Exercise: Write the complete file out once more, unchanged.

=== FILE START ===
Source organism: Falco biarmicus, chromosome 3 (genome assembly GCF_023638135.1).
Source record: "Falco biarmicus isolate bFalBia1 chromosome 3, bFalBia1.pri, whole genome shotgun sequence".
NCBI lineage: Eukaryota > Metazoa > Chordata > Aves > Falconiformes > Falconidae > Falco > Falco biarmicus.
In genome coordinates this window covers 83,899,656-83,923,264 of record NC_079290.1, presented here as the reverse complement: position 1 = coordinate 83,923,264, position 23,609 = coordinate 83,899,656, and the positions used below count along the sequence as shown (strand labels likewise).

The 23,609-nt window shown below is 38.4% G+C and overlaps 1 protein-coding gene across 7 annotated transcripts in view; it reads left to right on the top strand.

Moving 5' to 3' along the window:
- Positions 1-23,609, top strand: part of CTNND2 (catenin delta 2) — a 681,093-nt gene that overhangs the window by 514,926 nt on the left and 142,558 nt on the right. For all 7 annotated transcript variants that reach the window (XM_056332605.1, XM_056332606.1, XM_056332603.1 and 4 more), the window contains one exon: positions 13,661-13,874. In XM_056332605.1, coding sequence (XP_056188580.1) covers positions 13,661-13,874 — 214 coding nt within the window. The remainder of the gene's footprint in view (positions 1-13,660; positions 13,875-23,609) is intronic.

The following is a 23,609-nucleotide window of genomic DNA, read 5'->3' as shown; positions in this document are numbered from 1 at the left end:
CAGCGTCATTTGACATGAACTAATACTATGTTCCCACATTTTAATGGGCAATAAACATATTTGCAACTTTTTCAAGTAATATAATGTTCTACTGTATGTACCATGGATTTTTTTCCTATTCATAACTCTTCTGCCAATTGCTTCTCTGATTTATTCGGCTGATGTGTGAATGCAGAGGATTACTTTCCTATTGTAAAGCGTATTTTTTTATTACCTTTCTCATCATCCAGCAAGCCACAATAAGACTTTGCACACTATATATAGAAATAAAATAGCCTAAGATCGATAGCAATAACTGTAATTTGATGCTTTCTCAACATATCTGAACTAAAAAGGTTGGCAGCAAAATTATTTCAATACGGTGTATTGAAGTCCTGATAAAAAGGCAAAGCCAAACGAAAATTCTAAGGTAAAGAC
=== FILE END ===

Source organism: Falco biarmicus, chromosome 3 (genome assembly GCF_023638135.1).
Source record: "Falco biarmicus isolate bFalBia1 chromosome 3, bFalBia1.pri, whole genome shotgun sequence".
NCBI lineage: Eukaryota > Metazoa > Chordata > Aves > Falconiformes > Falconidae > Falco > Falco biarmicus.
In genome coordinates this window covers 83,899,656-83,923,264 of record NC_079290.1, presented here as the reverse complement: position 1 = coordinate 83,923,264, position 23,609 = coordinate 83,899,656, and the positions used below count along the sequence as shown (strand labels likewise).

The 23,609-nt window shown below is 38.4% G+C and overlaps 1 protein-coding gene across 7 annotated transcripts in view; it reads left to right on the top strand.

Moving 5' to 3' along the window:
- Positions 1-23,609, top strand: part of CTNND2 (catenin delta 2) — a 681,093-nt gene that overhangs the window by 514,926 nt on the left and 142,558 nt on the right. For all 7 annotated transcript variants that reach the window (XM_056332605.1, XM_056332606.1, XM_056332603.1 and 4 more), the window contains one exon: positions 13,661-13,874. In XM_056332605.1, coding sequence (XP_056188580.1) covers positions 13,661-13,874 — 214 coding nt within the window. The remainder of the gene's footprint in view (positions 1-13,660; positions 13,875-23,609) is intronic.

The following is a 23,609-nucleotide window of genomic DNA, read 5'->3' as shown; positions in this document are numbered from 1 at the left end:
CAGCGTCATTTGACATGAACTAATACTATGTTCCCACATTTTAATGGGCAATAAACATATTTGCAACTTTTTCAAGTAATATAATGTTCTACTGTATGTACCATGGATTTTTTTCCTATTCATAACTCTTCTGCCAATTGCTTCTCTGATTTATTCGGCTGATGTGTGAATGCAGAGGATTACTTTCCTATTGTAAAGCGTATTTTTTTATTACCTTTCTCATCATCCAGCAAGCCACAATAAGACTTTGCACACTATATATAGAAATAAAATAGCCTAAGATCGATAGCAATAACTGTAATTTGATGCTTTCTCAACATATCTGAACTAAAAAGGTTGGCAGCAAAATTATTTCAATACGGTGTATTGAAGTCCTGATAAAAAGGCAAAGCCAAACGAAAATTCTAAGGTAAAGAC